Digital assets include purchased movies, music, games, digital photos, communications and social media profiles including blogs like this. Many of these digital accounts can be subject to complicated terms of service agreements, which can make it frustrating or impossible for  loved ones to access. Depending on where you live, such terms of service agreements might even put loved ones in legal trouble related to anti-hacking or privacy statutes, if they try to log on to your accounts after you die.

 

Estate Plans for Digital Assets are becoming more critical 

That’s why it’s important to include detailed directions and information about your digital assets into your estate plan and save those instructions somewhere safe (LegacyTracker provides a spot for that)

An estimated 30M Facebook users died in the first 8 years of Facebook alone 

A good visual guide about what happens to your social media profiles after death comes by way of Dan Shaffer at WebpageFX

The world is changing and this guide is not a definitive answer in all cases. Clearly, Different Sites / Different Rules / Different Data & Different Documentation is accumulated & required after death of you or a loved one.

Here’s some more Facebook Trivia:  with 1 billion users already using Facebook, in the unlikely event that growth stopped on Facebook completely, it’s estimated that the number of deceased users would outnumber those living by 2065. If Facebook continues to grow and memorialized accounts are never removed, then deceased users will exceed living users by 2130.

LegacyTracker can help you organize & safeguard important information about your digital assets -in life and death 

Digital Assets and Death

 

 

 

 

 

 

 

 

 

$400M+ in Lost Canada Savings Bonds is a lot of cash

There’s a staggering $400 Million + in matured but Unredeemed Canada Savings Bonds.

AND..

$400 Million in Lost or Unclaimed Canada Savings Bonds is a lot of hard-earned cash that could make a difference to many. 

And while it seems, a little UnCanadian, no one is looking for you or for your family member that may own one of these bonds. No one. That’s why it’s worth checking for yourself or for the sake of a loved one or friend.

If you think you or a family member has lost a Canada Savings bond (CSB) along the way…here’s some helpful info. if you are not sure if you or a family member has lost a CSB, I would urge you to call anyways as there is no downside, because NO ONE in the Bank of Canada is looking for owners of these Lost bonds. I can’t determine why lost Canada Savings Bonds are not listed on the Bank of Canada website alongside lost bank accounts. It’s a really BIG mystery.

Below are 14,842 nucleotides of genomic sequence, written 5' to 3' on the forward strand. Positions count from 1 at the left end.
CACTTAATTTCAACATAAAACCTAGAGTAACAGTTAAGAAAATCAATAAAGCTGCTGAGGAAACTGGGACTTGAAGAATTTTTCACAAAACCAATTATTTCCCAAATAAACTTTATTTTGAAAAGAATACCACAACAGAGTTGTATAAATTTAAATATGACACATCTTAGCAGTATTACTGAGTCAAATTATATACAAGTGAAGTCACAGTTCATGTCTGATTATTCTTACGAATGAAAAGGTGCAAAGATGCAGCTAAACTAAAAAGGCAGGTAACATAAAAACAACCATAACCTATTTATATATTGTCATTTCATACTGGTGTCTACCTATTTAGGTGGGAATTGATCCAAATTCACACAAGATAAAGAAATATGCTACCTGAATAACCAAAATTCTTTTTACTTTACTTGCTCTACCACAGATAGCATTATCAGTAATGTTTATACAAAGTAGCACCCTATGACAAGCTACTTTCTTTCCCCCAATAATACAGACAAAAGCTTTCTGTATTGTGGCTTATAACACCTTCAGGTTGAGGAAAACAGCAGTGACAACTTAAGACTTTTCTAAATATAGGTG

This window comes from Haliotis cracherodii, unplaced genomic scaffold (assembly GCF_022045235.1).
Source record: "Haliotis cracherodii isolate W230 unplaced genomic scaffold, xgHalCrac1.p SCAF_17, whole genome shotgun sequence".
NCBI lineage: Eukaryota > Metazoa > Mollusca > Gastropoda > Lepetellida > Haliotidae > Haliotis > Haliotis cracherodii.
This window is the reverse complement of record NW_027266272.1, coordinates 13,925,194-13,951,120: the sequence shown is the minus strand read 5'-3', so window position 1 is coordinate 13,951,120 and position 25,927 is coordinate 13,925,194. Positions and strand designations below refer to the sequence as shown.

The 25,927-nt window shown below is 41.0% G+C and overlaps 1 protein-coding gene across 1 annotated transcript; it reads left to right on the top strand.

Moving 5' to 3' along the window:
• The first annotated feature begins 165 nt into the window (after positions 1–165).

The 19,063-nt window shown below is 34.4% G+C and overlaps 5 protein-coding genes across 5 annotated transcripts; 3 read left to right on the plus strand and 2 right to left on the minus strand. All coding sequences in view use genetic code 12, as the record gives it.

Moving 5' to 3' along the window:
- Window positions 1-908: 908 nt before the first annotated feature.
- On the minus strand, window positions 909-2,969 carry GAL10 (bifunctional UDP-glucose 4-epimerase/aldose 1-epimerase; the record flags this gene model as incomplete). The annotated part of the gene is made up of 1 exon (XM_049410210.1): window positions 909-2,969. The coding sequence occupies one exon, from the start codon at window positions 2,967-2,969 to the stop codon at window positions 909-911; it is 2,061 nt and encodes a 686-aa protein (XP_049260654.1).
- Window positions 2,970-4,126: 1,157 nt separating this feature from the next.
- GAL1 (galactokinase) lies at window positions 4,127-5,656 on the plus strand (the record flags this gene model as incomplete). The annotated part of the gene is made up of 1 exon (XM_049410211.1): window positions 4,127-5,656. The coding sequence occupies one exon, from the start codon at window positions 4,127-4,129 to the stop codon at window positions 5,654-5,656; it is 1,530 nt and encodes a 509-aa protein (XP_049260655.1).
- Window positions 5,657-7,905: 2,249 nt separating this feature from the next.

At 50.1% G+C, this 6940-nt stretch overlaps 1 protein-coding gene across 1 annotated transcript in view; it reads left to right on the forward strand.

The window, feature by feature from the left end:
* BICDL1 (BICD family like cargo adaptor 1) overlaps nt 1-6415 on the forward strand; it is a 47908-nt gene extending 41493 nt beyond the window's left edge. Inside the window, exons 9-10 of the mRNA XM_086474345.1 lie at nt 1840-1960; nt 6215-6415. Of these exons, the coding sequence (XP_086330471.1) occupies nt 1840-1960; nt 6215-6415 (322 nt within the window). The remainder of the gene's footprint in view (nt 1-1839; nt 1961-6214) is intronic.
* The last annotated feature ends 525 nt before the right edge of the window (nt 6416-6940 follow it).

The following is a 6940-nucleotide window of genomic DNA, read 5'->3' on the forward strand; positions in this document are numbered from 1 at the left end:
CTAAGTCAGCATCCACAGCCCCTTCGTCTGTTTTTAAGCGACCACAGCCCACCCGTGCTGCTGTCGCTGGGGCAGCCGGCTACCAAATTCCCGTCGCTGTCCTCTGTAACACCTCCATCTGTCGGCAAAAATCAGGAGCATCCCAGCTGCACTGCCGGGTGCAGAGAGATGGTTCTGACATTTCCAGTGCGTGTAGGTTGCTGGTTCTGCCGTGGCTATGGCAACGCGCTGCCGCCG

However, given that T5s have been issued for the interest that these bonds have earned (which also remains unclaimed) AND the fact that tax returns have been filed by the legal owners or returns have been re-assessed on behalf of these owners, it should follow, that many of these owners could be tracked down. However, that’s not the case (the looking). We’ve volunteered to list lost CSB’s here on this website; we await a response

In any case, here’s some info on searching for lost Canada Savings Bonds

  • Gather up any info you have like Certificate Serial #, Customer ID, address at the time of purchase and the exact name that the bond would have been issued on behalf of
  • If the bond has been stolen; you should report it to police. CSB customer service will ask you for a Police report #
  • If the bond holder/owner is under 18, the parent or legal guardian must contact customer service. You may be requested to provide proof that you are the parent or legal guardian
  • If you are calling on behalf of someone unable to make the call; have them present if possible.
  • If you are calling on behalf of an estate or an individual that has been incapacitated, you will be asked to provide a certified or notarized true copy of any document that is required to provide proof of your authorization to act on their behalf (Like a Will or Power of Attorney or an Estate Transfer form)
  • If there are 2 owners listed on the bond; both bond holders must speak with Customer service
  • Make the Call-Contact info provided below

Need more info? Read more here

Contact Info

Phone – 1 800 575 5151
Monday to Friday 8 a.m. to 8 p.m. (ET)
905 754-2012 (Outside North America)
Facsimile  613 782-8096

Email
For general inquiries only (Link for instructions)
csb@csb.gc.ca

Mail
Canada Savings Bonds
P.O. Box 2770, Station D
Ottawa, ON K1P 1J7

Delivery Address
Canada Savings Bonds
50 O’Connor Street, Suite 201
Ottawa, ON K1P 6L2

Safeguard your family

Safeguard your family from What If scenarios

Talking about Money has historically been considered as “UnFun” but these days it’s critical. What’s even less fun than taking about Money? Money and Death.     Yes. Thinking through all of the unpleasantness that comes with death is considerably UnFun but being unprepared for a sudden or unexpected death in your family is even more so.

Statistics indicate that women will often outlive their husbands but that’s not always the case. We all know Stuff happens & that includes BAD Stuff. That’s why it’s important that each spouse take an active role in their household/family finances and know where stuff is and what they have.

Others have talked about this in their columns or blogs like the Blunt Bean Counter in his blog post “Stress Testing your Spouse’s Financial Readiness if you were to Die Suddenly” and Roma Luciw in her Globe and Mail Article Why you should stress-test your finances for a sudden death 

The bottom line is about safeguarding your family from additional grief & expense in an already stressful time by ensuring that both spouses have all the important information necessary to manage through such a time.